- The application: This is your primary submission to the college. It can be through Common App (most accepted – over 900 schools use it), Coalition App, or individual college’s application portals. This application will include your demographic information, activities list, honors, essay, any supplemental essays, teacher/counselor letters of recommendation, and more. Most schools have different sets of deadlines depending on the process by which you apply: Early Action, Early Decision, or Regular Admission.
- Merit scholarships: This one can get a little tricky, so it’s important for you to check the websites of each of the colleges to which you are applying. While some colleges require supplemental applications, many schools that offer merit aid will automatically consider you for their scholarships if you apply by a certain deadline (often the Early Action deadline). Still other schools will require extra essays for certain scholarships but not others. Do your research early enough to apply.
- Financial Aid Documents:
§ FAFSA. The Free Application for Federal Student Aid is a requirement to apply for need-based aid, and, depending on the college, might be necessary when applying for merit aid as well. It opens on October 1st, and should be completed by the college application deadline.
§ CSS Profile. Many universities require families to fill out a separate financial profile to qualify for institutional aid. This should also be completed by the college application deadline.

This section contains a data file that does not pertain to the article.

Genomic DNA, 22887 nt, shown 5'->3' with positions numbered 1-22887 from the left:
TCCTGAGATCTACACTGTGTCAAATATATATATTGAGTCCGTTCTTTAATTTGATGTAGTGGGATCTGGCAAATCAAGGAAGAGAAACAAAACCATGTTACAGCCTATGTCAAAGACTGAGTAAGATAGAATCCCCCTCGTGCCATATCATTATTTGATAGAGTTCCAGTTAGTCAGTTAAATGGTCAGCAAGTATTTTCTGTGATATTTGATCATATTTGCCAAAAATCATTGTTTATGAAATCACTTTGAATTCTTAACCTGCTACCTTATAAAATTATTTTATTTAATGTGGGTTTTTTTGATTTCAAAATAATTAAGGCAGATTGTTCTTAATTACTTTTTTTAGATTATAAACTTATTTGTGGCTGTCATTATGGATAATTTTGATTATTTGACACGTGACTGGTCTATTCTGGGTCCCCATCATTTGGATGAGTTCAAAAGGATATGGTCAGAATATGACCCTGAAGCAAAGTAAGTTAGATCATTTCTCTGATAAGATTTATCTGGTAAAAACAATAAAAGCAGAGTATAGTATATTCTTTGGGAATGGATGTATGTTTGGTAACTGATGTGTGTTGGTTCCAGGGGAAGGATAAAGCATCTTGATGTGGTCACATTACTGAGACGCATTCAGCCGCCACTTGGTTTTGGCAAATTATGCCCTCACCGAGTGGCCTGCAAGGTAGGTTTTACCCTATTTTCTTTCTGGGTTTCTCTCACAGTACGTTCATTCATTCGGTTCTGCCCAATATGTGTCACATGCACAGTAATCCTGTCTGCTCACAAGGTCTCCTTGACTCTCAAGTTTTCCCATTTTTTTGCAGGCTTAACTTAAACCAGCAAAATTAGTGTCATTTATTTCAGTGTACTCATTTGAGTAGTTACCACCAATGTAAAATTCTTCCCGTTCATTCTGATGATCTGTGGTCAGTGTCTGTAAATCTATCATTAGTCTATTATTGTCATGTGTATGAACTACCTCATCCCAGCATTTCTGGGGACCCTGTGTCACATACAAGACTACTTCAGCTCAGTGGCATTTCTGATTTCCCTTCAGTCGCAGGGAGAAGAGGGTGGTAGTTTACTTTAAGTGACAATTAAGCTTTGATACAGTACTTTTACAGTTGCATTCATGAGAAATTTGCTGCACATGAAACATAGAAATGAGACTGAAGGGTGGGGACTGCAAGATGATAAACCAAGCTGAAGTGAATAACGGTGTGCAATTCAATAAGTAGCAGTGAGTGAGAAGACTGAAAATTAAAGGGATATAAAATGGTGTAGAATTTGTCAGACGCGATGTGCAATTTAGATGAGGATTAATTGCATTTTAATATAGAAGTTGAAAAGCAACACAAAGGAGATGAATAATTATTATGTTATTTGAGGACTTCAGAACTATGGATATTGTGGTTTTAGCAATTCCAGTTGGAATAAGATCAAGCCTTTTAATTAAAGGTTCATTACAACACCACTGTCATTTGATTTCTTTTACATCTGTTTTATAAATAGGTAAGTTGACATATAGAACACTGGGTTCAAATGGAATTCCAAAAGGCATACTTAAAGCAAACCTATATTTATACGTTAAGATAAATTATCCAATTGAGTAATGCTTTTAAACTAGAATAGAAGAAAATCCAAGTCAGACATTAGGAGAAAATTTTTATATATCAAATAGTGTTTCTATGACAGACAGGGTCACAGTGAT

- Test Scores: Are you submitting an ACT or SAT score? Though you can self-report your scores on Common App, many colleges require an official score report to be sent with your application. These are ordered through ACT.org or CollegeBoard.org (for the SAT). Generally, I recommend ordering official scores at least three weeks before your application deadline.
5. Use tools that work for you
- Are you a paper-and-pencil person? Make your list on a note pad, in a planner, in a fancy notebook, or even make a college bullet journal. Get some fun, colorful pens and markers to keep you motivated. There’s nothing like checking off a task with a fun sharpie!
- Maybe you cannot live without the Reminders app on your phone. Create a new college to-do list, complete with dates and times. There’s even a repeat feature if you want to schedule a few minutes a day.